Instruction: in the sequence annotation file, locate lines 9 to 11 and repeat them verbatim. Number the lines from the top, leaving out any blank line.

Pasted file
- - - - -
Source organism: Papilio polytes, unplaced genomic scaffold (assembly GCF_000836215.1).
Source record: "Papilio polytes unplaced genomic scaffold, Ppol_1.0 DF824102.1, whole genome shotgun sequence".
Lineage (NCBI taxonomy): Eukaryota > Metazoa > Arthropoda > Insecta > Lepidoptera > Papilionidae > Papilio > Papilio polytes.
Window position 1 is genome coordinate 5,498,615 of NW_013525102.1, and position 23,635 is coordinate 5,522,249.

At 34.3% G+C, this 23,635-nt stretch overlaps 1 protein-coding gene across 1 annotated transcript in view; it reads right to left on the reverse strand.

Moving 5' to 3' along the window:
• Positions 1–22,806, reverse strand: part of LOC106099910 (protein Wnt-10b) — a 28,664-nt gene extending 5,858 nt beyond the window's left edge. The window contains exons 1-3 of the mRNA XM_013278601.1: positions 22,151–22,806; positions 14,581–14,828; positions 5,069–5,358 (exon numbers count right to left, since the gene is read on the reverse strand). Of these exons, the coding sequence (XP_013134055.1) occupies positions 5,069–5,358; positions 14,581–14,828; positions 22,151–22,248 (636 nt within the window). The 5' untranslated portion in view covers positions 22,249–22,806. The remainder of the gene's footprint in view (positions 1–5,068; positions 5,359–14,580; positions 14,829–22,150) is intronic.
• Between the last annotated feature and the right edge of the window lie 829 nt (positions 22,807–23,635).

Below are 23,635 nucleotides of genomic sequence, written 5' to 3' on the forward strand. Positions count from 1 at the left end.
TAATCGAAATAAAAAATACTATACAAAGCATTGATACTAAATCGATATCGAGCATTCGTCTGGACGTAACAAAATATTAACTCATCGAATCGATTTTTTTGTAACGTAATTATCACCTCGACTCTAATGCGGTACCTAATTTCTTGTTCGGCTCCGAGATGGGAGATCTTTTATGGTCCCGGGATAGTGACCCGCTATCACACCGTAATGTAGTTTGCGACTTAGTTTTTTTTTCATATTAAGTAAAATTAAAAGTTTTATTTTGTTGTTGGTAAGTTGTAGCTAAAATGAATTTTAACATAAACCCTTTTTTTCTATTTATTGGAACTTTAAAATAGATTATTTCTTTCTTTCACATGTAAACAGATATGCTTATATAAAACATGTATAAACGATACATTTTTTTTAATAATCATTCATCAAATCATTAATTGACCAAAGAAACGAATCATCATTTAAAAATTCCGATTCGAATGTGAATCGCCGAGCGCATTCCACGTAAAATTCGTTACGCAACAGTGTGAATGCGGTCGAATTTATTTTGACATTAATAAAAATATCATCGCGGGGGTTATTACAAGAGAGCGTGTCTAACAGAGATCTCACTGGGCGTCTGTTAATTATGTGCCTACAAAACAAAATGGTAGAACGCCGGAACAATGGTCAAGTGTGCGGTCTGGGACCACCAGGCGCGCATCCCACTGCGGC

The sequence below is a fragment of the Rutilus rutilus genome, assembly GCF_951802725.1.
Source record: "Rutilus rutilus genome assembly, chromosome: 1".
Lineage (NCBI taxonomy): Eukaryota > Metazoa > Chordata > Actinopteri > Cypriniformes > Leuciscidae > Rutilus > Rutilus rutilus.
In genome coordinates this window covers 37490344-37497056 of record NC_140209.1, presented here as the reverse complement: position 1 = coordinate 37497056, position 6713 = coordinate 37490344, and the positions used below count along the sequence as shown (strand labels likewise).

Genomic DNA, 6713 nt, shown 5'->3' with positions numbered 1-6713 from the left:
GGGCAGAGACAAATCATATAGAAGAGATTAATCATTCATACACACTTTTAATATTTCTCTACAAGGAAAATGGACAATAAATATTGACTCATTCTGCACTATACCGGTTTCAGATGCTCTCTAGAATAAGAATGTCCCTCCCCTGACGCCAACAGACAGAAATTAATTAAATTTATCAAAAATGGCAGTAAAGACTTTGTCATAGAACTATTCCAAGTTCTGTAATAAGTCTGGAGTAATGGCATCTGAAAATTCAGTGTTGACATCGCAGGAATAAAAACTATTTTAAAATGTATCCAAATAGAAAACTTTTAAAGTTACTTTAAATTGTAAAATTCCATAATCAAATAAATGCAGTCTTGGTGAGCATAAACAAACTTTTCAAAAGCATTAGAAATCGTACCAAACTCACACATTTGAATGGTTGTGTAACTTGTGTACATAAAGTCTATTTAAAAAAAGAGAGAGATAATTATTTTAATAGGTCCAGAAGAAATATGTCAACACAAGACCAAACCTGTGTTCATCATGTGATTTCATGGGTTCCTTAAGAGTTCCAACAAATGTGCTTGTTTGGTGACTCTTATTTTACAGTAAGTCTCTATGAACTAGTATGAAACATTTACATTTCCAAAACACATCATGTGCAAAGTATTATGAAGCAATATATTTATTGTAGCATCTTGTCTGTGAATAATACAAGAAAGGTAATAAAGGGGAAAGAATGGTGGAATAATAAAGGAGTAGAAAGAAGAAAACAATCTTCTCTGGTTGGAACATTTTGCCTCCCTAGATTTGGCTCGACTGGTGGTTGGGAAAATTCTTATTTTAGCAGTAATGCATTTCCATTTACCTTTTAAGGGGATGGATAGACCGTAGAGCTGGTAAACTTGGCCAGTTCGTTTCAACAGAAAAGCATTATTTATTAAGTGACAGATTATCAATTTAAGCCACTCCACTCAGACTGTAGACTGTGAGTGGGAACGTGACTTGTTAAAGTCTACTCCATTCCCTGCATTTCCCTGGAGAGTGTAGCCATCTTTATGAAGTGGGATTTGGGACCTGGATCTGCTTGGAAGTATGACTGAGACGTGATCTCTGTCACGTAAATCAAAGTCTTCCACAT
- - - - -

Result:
Below are 23,635 nucleotides of genomic sequence, written 5' to 3' on the forward strand. Positions count from 1 at the left end.
TAATCGAAATAAAAAATACTATACAAAGCATTGATACTAAATCGATATCGAGCATTCGTCTGGACGTAACAAAATATTAACTCATCGAATCGATTTTTTTGTAACGTAATTATCACCTCGACTCTAATGCGGTACCTAATTTCTTGTTCGGCTCCGAGATGGGAGATCTTTTATGGTCCCGGGATAGTGACCCGCTATCACACCGTAATGTAGTTTGCGACTTAGTTTTTTTTTCATATTAAGTAAAATTAAAAGTTTTATTTTGTTGTTGGTAAGTTGTAGCTAAAATGAATTTTAACATAAACCCTTTTTTTCTATTTATTGGAACTTTAAAATAGATTATTTCTTTCTTTCACATGTAAACAGATATGCTTATATAAAACATGTATAAACGATACATTTTTTTTAATAATCATTCATCAAATCATTAATTGACCAAAGAAACGAATCATCATTTAAAAATTCCGATTCGAATGTGAATCGCCGAGCGCATTCCACGTAAAATTCGTTACGCAACAGTGTGAATGCGGTCGAATTTATTTTGACATTAATAAAAATATCATCGCGGGGGTTATTACAAGAGAGCGTGTCTAACAGAGATCTCACTGGGCGTCTGTTAATTATGTGCCTACAAAACAAAATGGTAGAACGCCGGAACAATGGTCAAGTGTGCGGTCTGGGACCACCAGGCGCGCATCCCACTGCGGC

The sequence below is a fragment of the Rutilus rutilus genome, assembly GCF_951802725.1.